James Hyman is delighted to present recent painting, watercolours and drawings by Derrick Greaves.
Now 91 and still working in his studio each day, Derrick Greaves is one of the most important British painters of the last seventy years.
Greaves initially gained acclaim in the 1950s, when he represented Britain at the Venice Biennale along with the other 'Kitchen-Sink' painters with whom he was then associated: John Bratby, Edward Middleditch and Jack Smith.
Since those early days Greaves's work has developed from the social realism of the 1950s to a more heraldic style that paralleled 1960s Pop Art, from an imagery based on nature and observable fact to more studio-bound imaginative constructs. Characteristically, these paintings use strong lines set against fields of colour to create dazzling paintings that light up these dark times with their life-affirming wit.
I recently visited Derrick Greaves at his Norfolk studio to see his new paintings. As with each visit I have made over the last twenty or so years, I came with the excitement of knowing that I would be seeing new and surprising pictures. But this time I was especially intrigued. For some years Derrick has suggested, only half-jokingly, that once he turned 90 (which he did last year) he would stop making large paintings and instead devote himself to watercolours. But once again he surprised me. Yes, there were new and beautiful watercolours - some fresh subjects, others a reinterpretation of earlier motifs based on the rediscovery of drawings from decades ago- but there were also several big new paintings all made this year. It was truly inspiring.
Derrick's youngest son, Daniel, calls him Mr Prolific, and it is certainly astonishing to witness not just the continued invention but also the confidence of the new work. But this is only part of the story for Derrick is a terrific (and terrifying) self-editor. There may be new paintings each time I visit, but he is also a harsh critic of his own pictures. Frequently, he destroys work, paints over it or reworks a picture into something altogether different: it's a nightmare for cataloguers! I remember remarking that a beautiful new still life on a burgundy ground echoed an earlier painting on a green ground, only to be told, sheepishly, that it was the same painting, entirely reworked.
It is also wonderful that each exhibition on which we have worked has had a distinct identity. I particularly enjoyed working on our 2013 show, entitled All Blues (after a Miles Davis piece), which explored Derrick's use of the colour blue. This latest exhibition, Irises, etc., remains true to this thematic impulse, focusing on recent paintings that foreground a central motif, in this case irises.
Still lives and flowers studies - roses, tulips, grasses, irises - are a leitmotif of Greaves's entire oeuvre but this sustained focus on irises was sparked by a private commission for a property situated between the sea and an iris-filled nature reserve. This engagement led to powerful paintings that appropriately often use a palette of blues and greens to set off the purple and orange of the flowers. It also resulted in powerfully economic black ink drawings and subtly coloured watercolours.
Greaves's most characteristic images often have an heraldic quality that is a reminder, also, of the artist's teenage origins as a sign painter. In a parallel universe you could imagine his emblematic painting of a cafetière or a single iris painting on a hanging as signs outside a coffee shop or florist just as oversized spectacles once hung outside an optician and a striped pole outside a barber. In such works Greaves distils the subject to its essence and it is tempting to suggest that something similar is taking place in these latest Iris pictures.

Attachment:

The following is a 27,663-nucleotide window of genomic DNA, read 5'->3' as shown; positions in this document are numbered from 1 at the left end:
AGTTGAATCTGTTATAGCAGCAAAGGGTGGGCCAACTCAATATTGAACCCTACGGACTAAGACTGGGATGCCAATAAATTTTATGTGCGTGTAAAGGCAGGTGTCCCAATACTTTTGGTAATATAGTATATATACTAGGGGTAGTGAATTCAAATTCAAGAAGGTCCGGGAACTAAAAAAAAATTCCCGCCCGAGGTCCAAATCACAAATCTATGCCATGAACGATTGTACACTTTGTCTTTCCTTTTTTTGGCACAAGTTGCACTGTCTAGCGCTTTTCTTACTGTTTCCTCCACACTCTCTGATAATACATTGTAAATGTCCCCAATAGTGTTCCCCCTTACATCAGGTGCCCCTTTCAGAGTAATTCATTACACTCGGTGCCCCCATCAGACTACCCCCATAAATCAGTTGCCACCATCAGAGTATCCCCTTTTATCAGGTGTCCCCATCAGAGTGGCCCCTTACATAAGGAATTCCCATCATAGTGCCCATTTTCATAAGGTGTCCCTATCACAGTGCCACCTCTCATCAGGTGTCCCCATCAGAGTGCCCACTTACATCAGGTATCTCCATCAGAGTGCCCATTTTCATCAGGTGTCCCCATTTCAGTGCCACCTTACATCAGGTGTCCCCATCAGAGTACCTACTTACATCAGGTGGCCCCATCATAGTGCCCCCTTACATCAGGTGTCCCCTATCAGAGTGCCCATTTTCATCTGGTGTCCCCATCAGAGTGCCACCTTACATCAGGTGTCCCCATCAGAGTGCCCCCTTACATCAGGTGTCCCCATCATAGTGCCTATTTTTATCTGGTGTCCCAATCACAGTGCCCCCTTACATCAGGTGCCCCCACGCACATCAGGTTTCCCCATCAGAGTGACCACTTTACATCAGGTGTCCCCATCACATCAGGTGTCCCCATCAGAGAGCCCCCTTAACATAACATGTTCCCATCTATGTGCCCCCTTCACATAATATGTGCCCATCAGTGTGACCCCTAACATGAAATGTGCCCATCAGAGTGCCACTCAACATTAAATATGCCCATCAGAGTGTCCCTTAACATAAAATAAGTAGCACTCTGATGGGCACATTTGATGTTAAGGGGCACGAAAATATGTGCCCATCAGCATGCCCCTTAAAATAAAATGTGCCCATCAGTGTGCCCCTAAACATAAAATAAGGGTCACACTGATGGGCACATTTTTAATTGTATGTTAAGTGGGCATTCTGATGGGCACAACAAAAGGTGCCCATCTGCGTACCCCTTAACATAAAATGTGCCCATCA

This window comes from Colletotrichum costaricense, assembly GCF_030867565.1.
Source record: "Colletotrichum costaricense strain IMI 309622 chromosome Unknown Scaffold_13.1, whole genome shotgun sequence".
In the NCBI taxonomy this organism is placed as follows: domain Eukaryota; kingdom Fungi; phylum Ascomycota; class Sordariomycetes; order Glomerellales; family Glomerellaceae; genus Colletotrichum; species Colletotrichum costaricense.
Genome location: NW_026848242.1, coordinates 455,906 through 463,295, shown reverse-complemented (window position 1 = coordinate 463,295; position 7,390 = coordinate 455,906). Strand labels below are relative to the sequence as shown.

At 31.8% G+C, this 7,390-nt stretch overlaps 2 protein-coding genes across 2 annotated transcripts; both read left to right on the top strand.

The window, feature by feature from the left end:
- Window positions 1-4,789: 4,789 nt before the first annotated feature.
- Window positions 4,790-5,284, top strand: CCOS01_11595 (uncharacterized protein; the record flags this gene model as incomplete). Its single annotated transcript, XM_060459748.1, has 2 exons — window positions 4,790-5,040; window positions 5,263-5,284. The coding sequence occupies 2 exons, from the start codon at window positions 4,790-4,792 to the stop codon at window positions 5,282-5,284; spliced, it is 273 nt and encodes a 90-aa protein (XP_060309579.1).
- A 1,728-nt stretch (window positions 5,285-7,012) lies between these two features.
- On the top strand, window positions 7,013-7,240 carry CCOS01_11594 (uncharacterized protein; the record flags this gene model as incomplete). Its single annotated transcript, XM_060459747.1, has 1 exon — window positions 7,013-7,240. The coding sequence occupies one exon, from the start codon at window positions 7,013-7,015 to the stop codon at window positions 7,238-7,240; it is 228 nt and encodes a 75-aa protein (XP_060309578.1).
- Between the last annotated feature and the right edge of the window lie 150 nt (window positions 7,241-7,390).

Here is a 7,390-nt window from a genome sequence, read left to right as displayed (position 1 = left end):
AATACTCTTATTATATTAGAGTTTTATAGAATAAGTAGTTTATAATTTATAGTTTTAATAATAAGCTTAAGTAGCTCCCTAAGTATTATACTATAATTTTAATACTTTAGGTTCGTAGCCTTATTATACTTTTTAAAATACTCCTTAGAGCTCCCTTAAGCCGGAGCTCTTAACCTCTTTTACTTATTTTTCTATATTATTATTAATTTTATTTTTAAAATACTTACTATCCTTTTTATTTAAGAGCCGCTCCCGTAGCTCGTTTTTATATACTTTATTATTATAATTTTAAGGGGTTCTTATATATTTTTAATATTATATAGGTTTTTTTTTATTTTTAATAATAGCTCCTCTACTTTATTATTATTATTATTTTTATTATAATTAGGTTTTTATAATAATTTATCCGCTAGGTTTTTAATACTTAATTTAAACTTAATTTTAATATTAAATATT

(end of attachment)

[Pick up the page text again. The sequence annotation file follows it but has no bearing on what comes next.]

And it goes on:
The two large paintings at the heart of this exhibition, each show three images of an iris set against a dark ultramarine background that refine the flower to its essentials. But looking more deeply at these two paintings and the related works, especially the beautiful studies on paper, something else suggests itself. The purpose of an emblem is to generalise in order to provide an image that stands for the entire complexity of a subject, yet each of these iris heads, as Derrick calls them, is individual and particular. Indeed one might almost describe these paintings not as still-lifes but as portraits.
To see the works on paper of iris heads hanging in a row on a wall emphasises the distinctiveness of each. Moreover, if one reads the two large paintings as each presenting a single flower - a central front-on view flanked by profiles - then what Greaves has created is the worlds strangest but most beautiful mugshots: society at its ugliest (think also of Francis Bacon's triptych head studies) replaced by the beauty of nature.
These, then, are life-affirming pictures and their positivity reminds me of Derrick's Shangri-La series, made at the time of the first Iraq War, and also of a story that he recently recounted about Henri Matisse. During the First World War, Matisse desperately wanted to contribute. However, because of his age he was unable to fight. He wrote to his friend, Marcel Sembat, a government minister for his advice. Sembat replied that the best thing that Matisse could do was to stay in his studio and 'continue to paint well.' A century later, in today's dark times, what could be more inspiring than for Derrick still to go to his studio, each and every day, to produce uplifting works that add light and colour and beauty to our lives.